Want to share your content on R-bloggers? click here if you have a blog, or here if you don't.

Sang-Heon Lee

This article derives the swaption pricing formula using Black model, which is a lognormal model. We present the detailed calculation example using R code. This work is a prerequisite for the calibratiion of Hull-White or LGM (Linear Gaussian Markov) model.

The calibration of parameters of no-aritrage term structure model such as Ho-Lee, Hull-White, and LGM (Linear Gaussian Markov) requires the minimizing distances between market swaption prices and model prices. Since market quote convention uses Black swaption volatility, we need to convert this volatilities to prices for calibration purpose. At the same time, reflecting low or negative market interest rates, market practices are also changing in two ways. One is black’s lognormal swaption volatility and the other is Bachelier’s normal volatility.

### Black Lognormal Model

For $$k=1,2,3,⋯,N$$, we assume that floating rate for the period of $$T_{k-1}$$ and $$T_{k}$$ is determined at time $$T_{k-1}$$. Suppose that according to a typical swaption contract, one party receives floating rate and pays fixed rate ($$K$$) at time $$T_{k}$$. This constract has a nominal amount of $$L(=1)$$ and maturity of $$T_0$$. For example, the following figure shows in the case of $$N=6$$.

We can understand the structure of swaption from the above figure. At first, time axis consists of option maturity and swap maturity. After expiring option maturity, swap constract begins. The swap rate or fixed rate (black dashed line) is determined by making the present value of fixed legs of the swap equal to the present value of the floating legs, at at time $$t=0$$. Therefore, the fixed rate at the inception of the swap contract is the par swap rate. As time goes by, floating rate payments are determined by the future term structure of interest rates. In this case we use forward rates. Swap rate at time $$T_0$$ is depicted by green dashed line. Swaption is exercised If $$s(T_0) \gt K$$ but not if $$s(T_0)≤K$$.

Therefore, payoff at k-th payment date is as follows. \begin{align} Lδ_k max(s(T_0 )-K,0), δ_k=T_{k} – T_{k-1} \end{align}
Given $$A(t)=\sum_{i=1}^{N} (T_i – T_{i-1} )P(t,T_i)$$, define $$f_t$$ and $$g_t$$ as follows. \begin{align} f_t=LA(t) max⁡(s(t)-K,0),g_t=A(t) \end{align}
Under the measure in which $$A(t)$$ is the numeraire, $$\frac{f_t}{g_t} =L max⁡(s(t)-K,0)$$ is martingale so that the present value of the swaption ($$f_0$$) is determined by the following way. \begin{align} f_0&=g_0 E_{A} \left[ \frac{f_{T_0}}{g_{T_0}} \right] \\ &=LA(0)E_{A} [max(s(T_0 )-K,0)] \end{align}
Therefore, assuming that $$s(T_0)$$ follows a log-normal distribution and its volatility is $$σ$$, we can find $$f_0$$ using the Black-Scholes results. \begin{align} f_0=LA(0)[E_A [s(T_0)]Φ(d_1 )-KΦ(d_2 )] \end{align} where \begin{align} d_1&=\frac{ln {\frac{E_A [s(T_0)]}{K}}+\frac{1}{2} σ^2 T_0}{σ\sqrt{T_0}} \\ d_2&=\frac{ln {\frac{E_A [s(T_0)]}{K}}-\frac{1}{2} σ^2 T_0}{σ\sqrt{T_0}} \end{align} and \begin{align} E_A [s(T_0 )]=s(0)=\frac{P(0,T_0)-P(0,T_N)}{A(0)}. \end{align} Finally, we can get the swaption price using Black’s lognormal model. \begin{align} P_{swaption}=LA(0)[s(0)Φ(d_1 )-KΦ(d_2 )] \end{align}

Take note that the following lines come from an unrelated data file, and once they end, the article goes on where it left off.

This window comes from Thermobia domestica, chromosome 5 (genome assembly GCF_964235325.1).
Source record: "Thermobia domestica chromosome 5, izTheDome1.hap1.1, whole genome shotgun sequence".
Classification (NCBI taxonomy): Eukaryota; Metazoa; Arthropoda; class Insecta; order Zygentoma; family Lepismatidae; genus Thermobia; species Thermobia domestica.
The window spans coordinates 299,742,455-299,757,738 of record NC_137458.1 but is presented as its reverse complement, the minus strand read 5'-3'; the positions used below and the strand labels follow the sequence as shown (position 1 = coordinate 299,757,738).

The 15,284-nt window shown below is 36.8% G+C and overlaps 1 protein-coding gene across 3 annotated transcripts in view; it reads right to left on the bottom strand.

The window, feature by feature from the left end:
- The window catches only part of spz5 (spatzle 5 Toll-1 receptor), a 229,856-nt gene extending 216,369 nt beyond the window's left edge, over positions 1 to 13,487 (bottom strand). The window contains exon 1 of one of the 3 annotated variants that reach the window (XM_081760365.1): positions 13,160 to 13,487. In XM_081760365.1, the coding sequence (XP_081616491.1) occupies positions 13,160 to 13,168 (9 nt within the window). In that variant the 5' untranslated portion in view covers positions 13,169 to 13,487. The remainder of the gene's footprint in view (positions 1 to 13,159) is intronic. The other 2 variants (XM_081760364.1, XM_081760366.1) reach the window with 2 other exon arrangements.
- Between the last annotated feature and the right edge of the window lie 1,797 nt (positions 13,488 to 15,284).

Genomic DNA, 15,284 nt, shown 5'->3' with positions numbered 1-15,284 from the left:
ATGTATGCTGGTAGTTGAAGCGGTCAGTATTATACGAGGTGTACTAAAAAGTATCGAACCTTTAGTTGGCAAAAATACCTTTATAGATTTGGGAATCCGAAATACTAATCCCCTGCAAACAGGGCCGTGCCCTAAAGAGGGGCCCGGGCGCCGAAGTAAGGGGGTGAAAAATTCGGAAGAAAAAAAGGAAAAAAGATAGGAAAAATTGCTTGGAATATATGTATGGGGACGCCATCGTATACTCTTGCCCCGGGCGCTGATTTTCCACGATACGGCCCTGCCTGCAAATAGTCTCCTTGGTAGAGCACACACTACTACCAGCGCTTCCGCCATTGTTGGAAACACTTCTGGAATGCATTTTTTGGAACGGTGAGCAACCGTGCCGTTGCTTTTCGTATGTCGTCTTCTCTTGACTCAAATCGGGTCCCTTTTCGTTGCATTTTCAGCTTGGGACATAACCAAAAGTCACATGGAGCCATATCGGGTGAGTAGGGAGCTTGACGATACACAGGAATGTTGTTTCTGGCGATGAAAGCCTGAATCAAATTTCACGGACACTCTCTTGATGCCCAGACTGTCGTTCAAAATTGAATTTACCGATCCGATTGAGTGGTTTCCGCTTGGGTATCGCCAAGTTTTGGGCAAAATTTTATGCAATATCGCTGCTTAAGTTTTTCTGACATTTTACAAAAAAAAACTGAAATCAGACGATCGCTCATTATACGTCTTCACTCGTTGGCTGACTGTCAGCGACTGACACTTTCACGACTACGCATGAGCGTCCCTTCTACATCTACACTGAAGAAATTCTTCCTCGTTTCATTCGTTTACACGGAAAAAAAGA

(example) Consider a 5-maturity swaption on 3-maturity swap that pays fixed rate of 6.2% and receives floating rate semi-annually. Given a LIBOR zero curve of 6% and a forward swap rate volatility of 20%, find this swaption price.

(solution) Af first, we calculate an annuity factor \begin{align} A(0)&=\sum_{k=1}^{6} (T_k-T_{k-1})P(0,T_k) \\ &=\sum_{k=1}^{6} 0.5×e^{-0.06×(5+0.5k)} \\ &≈2.0035 \end{align} and calculate a par swap rate \begin{align} s(0)&=\frac{P(0,T_0)-P(0,T_6)}{A(0)} \\ &≈\frac{e^{-0.06×5}-e^{-0.06×8}}{2.0035}=0.060911 \end{align} and calculate $$d_1, d_2$$ \begin{align} d_1&=\frac{ln {\frac{s(0)}{K}}+\frac{1}{2} σ^2 T_0}{σ\sqrt{T_0}} \\ &≈\frac{ln {\frac{0.060911}{0.062}}+\frac{1}{2} 0.2^2 × 5}{0.2\sqrt{5}}≈0.1836, \\ d_2&=\frac{ln {\frac{s(0)}{K}}-\frac{1}{2} σ^2 T_0}{σ\sqrt{T_0}} \\ &≈\frac{ln {\frac{0.060911}{0.062}}-\frac{1}{2} 0.2^2 × 5}{0.2\sqrt{5}}≈-0.2636 \end{align} Therefore, we can get this swaption price. \begin{align} P_{swaption}& =LA(0)[s(0)Φ(d_1 )-KΦ(d_2 )] \\ &≈100×2.0035 \\ &\quad×[0.060911×Φ(0.1836) \\ &\quad\quad -0.062×Φ(-0.2636)] \\ &≈ 2.07 \end{align}

We can make the following R code to describe the above sequential calculation process.

 #=========================================================================## Financial Econometrics & Engineering, ML/DL using R, Python, Tensorflow # by Sang-Heon Lee ## https://kiandlee.blogspot.com#————————————————————————-## Black swaption formula## P = LA(0)[S(0)Φ(d1) – KΦ(d2)]#=========================================================================# L     <– 100    # nominal amountdt    <– 1/2    # payment frequency (6m)o.mat <– 5      # option maturitys.mat <– 3      # swap maturity sigma <– 0.2    # volatility of forward swap rateK     <– 0.062  # fixed rate rt    <– 0.06   # zero curve (=constant assumption) # annuity factor A(0)## A0 = sum_{i=1}^{N} ( T(i) – T(i-1) )*P(t,Ti)#A0 <– sum(rep(dt,6)*exp(–rt*(o.mat+seq(dt,6*dt,dt))))A0 # par swap rate## S0 = P(0,T0) – P(0,TN)#     ——————#            A(0)#s0 <– (exp(–rt*o.mat) – exp(–rt*(o.mat+s.mat)))/A0s0 # d1, d2#d1 <– (log(s0/K) + 0.5*sigma^2*o.mat )/(sigma*sqrt(o.mat))d2 <– (log(s0/K) – 0.5*sigma^2*o.mat )/(sigma*sqrt(o.mat))d1; d2; # swaption price#P <– L*A0*(s0*pnorm(d1) – K*pnorm(d2)) print(paste0(“Black Swaption Price = “, P))Colored by Color Scripter cs

In this R cde, pnorm() is the cumulative standard normal distribution function. The following figure is the output of this R code.

$$\blacksquare$$